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Peter Lehmann Eight Songs Shiraz 1998

Syrah/Shiraz from Barossa Valley, Barossa, Australia
  • WS91
0% ABV
  • JH94
  • JH94
  • WS92
  • W&S90
  • JH94
  • WS92
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Winemaker Notes

8 Songs for a Mad King - This wine (named after a production of ""The Eight Songs for a Mad King - the story of King George III"") is a tribute to the old vine shiraz of the Barossa Valley which is the repository of some of the worlds oldest shiraz vines. The colour of this wine is very deep red purple with a black centre and reflects the density of the wine. Its bouquet is overwhelmingly rich with soft, dark berry fruit and well integrated French oak. On the palate it has wonderful rich shiraz flavours of dark berries and Barossa chocolate enveloped in fine grained oak with subtle tannins.

Critical Acclaim

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WS 91
Wine Spectator
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Peter Lehmann

Peter Lehmann

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Peter Lehmann, , Australia
Peter Lehmann
The history of Peter Lehmann Wines is intrinsically linked to the events that made the Barossa famous. Formed in 1979 by Peter Lehmann to assist the grape growers of the region who at the time were facing financial ruin, they now enjoy the rewards of longstanding friendships and loyalty. Each vintage, over 160 grape growers supply Peter Lehmann with the best fruit from over 900 of the best vineyards located throughout the Barossa. These amazing resources enable them to craft wines for every occasion, including their flagship, Stonewall. Peter Lehmann Wines has developed a reputation as one of Australia's most respected, energetic and innovative premium wine producers and today, the team continues to create wines that delight wine lovers around the globe.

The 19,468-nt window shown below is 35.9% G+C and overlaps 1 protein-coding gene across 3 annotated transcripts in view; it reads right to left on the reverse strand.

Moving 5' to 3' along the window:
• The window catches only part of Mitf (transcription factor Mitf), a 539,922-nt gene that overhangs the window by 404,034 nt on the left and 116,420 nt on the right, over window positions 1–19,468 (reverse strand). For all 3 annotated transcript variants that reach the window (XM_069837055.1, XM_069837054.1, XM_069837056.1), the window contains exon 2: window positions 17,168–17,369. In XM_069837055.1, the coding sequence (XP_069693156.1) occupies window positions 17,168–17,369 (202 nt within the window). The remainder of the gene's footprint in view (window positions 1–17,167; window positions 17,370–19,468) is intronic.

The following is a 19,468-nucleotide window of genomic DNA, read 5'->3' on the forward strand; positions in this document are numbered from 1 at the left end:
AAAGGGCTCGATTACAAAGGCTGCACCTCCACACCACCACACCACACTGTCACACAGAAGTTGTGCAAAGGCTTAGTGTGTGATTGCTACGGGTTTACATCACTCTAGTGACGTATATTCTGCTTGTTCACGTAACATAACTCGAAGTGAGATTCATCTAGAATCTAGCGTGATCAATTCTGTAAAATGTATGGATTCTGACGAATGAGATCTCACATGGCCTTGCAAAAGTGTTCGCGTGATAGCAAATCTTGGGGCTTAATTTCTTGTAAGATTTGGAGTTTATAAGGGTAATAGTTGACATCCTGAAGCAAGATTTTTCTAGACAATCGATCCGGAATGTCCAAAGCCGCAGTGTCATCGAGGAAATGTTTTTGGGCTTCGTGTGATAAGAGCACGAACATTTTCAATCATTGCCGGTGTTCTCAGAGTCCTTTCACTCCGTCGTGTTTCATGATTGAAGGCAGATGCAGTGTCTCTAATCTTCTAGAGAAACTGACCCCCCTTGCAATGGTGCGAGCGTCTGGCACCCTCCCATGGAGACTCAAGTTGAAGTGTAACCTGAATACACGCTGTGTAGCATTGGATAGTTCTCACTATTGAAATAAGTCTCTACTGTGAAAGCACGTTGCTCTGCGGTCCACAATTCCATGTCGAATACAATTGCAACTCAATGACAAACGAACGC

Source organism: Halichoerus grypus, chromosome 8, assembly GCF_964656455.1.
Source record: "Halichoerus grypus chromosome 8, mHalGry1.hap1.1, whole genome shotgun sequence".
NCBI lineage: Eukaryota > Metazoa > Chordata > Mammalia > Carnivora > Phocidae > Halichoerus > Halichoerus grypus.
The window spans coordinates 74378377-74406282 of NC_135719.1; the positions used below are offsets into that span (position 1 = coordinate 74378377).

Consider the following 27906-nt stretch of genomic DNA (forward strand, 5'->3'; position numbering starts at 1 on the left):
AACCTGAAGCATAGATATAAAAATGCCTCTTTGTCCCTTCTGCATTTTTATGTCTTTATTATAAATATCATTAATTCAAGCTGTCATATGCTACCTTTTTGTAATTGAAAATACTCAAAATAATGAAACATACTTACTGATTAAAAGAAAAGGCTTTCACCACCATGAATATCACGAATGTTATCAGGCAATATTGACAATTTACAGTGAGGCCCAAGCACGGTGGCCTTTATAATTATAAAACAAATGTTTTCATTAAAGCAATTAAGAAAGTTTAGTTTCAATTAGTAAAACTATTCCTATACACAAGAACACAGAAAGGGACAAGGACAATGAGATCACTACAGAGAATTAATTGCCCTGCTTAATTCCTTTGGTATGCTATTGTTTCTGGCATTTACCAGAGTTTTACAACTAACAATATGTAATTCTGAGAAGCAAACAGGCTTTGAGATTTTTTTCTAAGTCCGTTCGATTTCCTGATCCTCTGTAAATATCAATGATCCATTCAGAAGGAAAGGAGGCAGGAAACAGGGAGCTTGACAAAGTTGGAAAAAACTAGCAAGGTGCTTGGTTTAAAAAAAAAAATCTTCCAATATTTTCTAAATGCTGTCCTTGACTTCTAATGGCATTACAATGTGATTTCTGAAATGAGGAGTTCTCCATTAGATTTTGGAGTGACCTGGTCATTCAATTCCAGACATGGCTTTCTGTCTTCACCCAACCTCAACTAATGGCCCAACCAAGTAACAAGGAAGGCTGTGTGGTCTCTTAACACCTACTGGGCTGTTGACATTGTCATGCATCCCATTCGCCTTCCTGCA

By far the largest and best-known winemaking province in Argentina, Mendoza is responsible for over 70% of the country’s enological output. Set in the eastern foothills of the Andes Mountains, the climate is dry and continental, presenting relatively few challenges for viticulturists during the growing season. Mendoza is divided into several distinctive sub-regions, including Luján de Cuyo and the Uco Valley—two sources of some of the country’s finest wines.

For many wine lovers, Mendoza is practically synonymous with Malbec, originally a Bordelaise variety brought to Argentina by the French in the mid-1800s. Here it found success and renown it never could have achieved in its homeland due to its struggle to ripen fully in finicky climates. Cabernet Sauvignon, Syrah, Merlot, and Pinot Noir are all widely planted here as well (and often blended with one another. The best white wines are made from Chardonnay, and there are excellent examples to be found as well from Torrontés, Sauvignon Blanc, and Sémillon.

Known for its big, bold flavors and supple texture, Malbec is most famous for its runaway success in Argentina. However, the variety actually originates in Bordeaux, where it historically contributed color and tannin to blends but was susceptible to viticultural problems. After being nearly wiped out by a devastating frost in 1956, it was never significantly replanted, although it did flourish under the name Côt in nearby Cahors. Malbec was brought to Argentina in 1868 by a French agronomist who saw great potential for the variety in Mendoza’s hot, high-altitude landscape, but did not gain its current reputation as the national grape of Argentina until a surge in popularity in the late 20th century thanks to its easy-going drinkability.

In the Glass

Malbec typically expresses deep flavors of freshly turned earth, black fruits from berries to plums, and licorice, appropriately backed by dense, chewy tannins. In warmer, New World regions, such as Mendoza, it can be quite intense and often needs time to mellow before becoming drinkable. In the Old World, its rusticity shines, with aged examples showing dusty notes of leather and tobacco. The best examples in all regions often possess a beguiling bouquet of violets.

Perfect Parings

Malbec’s rustic character begs for flavorful dishes, like spicy grilled sausages or the classic cassoulet of France’s Southwest. South American iterations are best enjoyed as they would be in Argentina: with a thick, juicy steak.

Sommelier Secret

If you’re trying to please a crowd, Malbec is generally a safe bet. With its combination of bold flavors and soft tannins, it will appeal to basically anyone who enjoys red wine. Malbec also wins bonus points for affordability, as even the most inexpensive examples are often quite good.

WIN111441_1998 Item# 50476

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